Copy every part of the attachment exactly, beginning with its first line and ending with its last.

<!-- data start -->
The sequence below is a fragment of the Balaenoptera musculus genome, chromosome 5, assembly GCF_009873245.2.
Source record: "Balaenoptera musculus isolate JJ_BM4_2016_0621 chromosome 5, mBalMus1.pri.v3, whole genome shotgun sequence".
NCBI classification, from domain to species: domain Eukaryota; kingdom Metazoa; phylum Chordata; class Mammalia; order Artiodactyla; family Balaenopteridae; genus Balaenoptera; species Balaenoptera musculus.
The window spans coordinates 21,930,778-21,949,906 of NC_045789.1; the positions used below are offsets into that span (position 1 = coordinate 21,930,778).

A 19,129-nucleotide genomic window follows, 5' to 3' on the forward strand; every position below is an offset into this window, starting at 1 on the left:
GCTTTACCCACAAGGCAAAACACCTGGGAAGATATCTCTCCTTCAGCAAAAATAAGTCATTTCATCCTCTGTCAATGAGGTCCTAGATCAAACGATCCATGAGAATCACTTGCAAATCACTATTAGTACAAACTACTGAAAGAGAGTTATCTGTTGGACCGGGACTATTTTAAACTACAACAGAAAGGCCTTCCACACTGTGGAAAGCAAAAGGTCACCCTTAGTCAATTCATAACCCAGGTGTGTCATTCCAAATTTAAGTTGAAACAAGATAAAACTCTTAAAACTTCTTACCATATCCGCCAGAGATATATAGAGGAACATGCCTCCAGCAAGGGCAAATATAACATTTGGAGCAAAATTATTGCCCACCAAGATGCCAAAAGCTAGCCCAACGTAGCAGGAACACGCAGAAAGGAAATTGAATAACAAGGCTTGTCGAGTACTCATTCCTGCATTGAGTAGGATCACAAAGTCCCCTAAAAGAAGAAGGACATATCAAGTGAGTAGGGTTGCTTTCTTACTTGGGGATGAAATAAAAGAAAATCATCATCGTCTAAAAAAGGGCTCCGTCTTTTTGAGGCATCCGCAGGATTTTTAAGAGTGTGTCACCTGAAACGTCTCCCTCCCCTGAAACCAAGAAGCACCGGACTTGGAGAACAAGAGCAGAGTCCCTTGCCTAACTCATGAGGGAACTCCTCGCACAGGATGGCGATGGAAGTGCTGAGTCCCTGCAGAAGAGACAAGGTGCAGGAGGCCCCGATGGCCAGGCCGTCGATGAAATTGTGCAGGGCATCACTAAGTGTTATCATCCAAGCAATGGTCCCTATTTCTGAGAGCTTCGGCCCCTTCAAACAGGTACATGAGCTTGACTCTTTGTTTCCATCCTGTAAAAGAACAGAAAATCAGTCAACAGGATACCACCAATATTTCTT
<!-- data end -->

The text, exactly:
The sequence below is a fragment of the Balaenoptera musculus genome, chromosome 5, assembly GCF_009873245.2.
Source record: "Balaenoptera musculus isolate JJ_BM4_2016_0621 chromosome 5, mBalMus1.pri.v3, whole genome shotgun sequence".
NCBI classification, from domain to species: domain Eukaryota; kingdom Metazoa; phylum Chordata; class Mammalia; order Artiodactyla; family Balaenopteridae; genus Balaenoptera; species Balaenoptera musculus.
The window spans coordinates 21,930,778-21,949,906 of NC_045789.1; the positions used below are offsets into that span (position 1 = coordinate 21,930,778).

A 19,129-nucleotide genomic window follows, 5' to 3' on the forward strand; every position below is an offset into this window, starting at 1 on the left:
GCTTTACCCACAAGGCAAAACACCTGGGAAGATATCTCTCCTTCAGCAAAAATAAGTCATTTCATCCTCTGTCAATGAGGTCCTAGATCAAACGATCCATGAGAATCACTTGCAAATCACTATTAGTACAAACTACTGAAAGAGAGTTATCTGTTGGACCGGGACTATTTTAAACTACAACAGAAAGGCCTTCCACACTGTGGAAAGCAAAAGGTCACCCTTAGTCAATTCATAACCCAGGTGTGTCATTCCAAATTTAAGTTGAAACAAGATAAAACTCTTAAAACTTCTTACCATATCCGCCAGAGATATATAGAGGAACATGCCTCCAGCAAGGGCAAATATAACATTTGGAGCAAAATTATTGCCCACCAAGATGCCAAAAGCTAGCCCAACGTAGCAGGAACACGCAGAAAGGAAATTGAATAACAAGGCTTGTCGAGTACTCATTCCTGCATTGAGTAGGATCACAAAGTCCCCTAAAAGAAGAAGGACATATCAAGTGAGTAGGGTTGCTTTCTTACTTGGGGATGAAATAAAAGAAAATCATCATCGTCTAAAAAAGGGCTCCGTCTTTTTGAGGCATCCGCAGGATTTTTAAGAGTGTGTCACCTGAAACGTCTCCCTCCCCTGAAACCAAGAAGCACCGGACTTGGAGAACAAGAGCAGAGTCCCTTGCCTAACTCATGAGGGAACTCCTCGCACAGGATGGCGATGGAAGTGCTGAGTCCCTGCAGAAGAGACAAGGTGCAGGAGGCCCCGATGGCCAGGCCGTCGATGAAATTGTGCAGGGCATCACTAAGTGTTATCATCCAAGCAATGGTCCCTATTTCTGAGAGCTTCGGCCCCTTCAAACAGGTACATGAGCTTGACTCTTTGTTTCCATCCTGTAAAAGAACAGAAAATCAGTCAACAGGATACCACCAATATTTCTT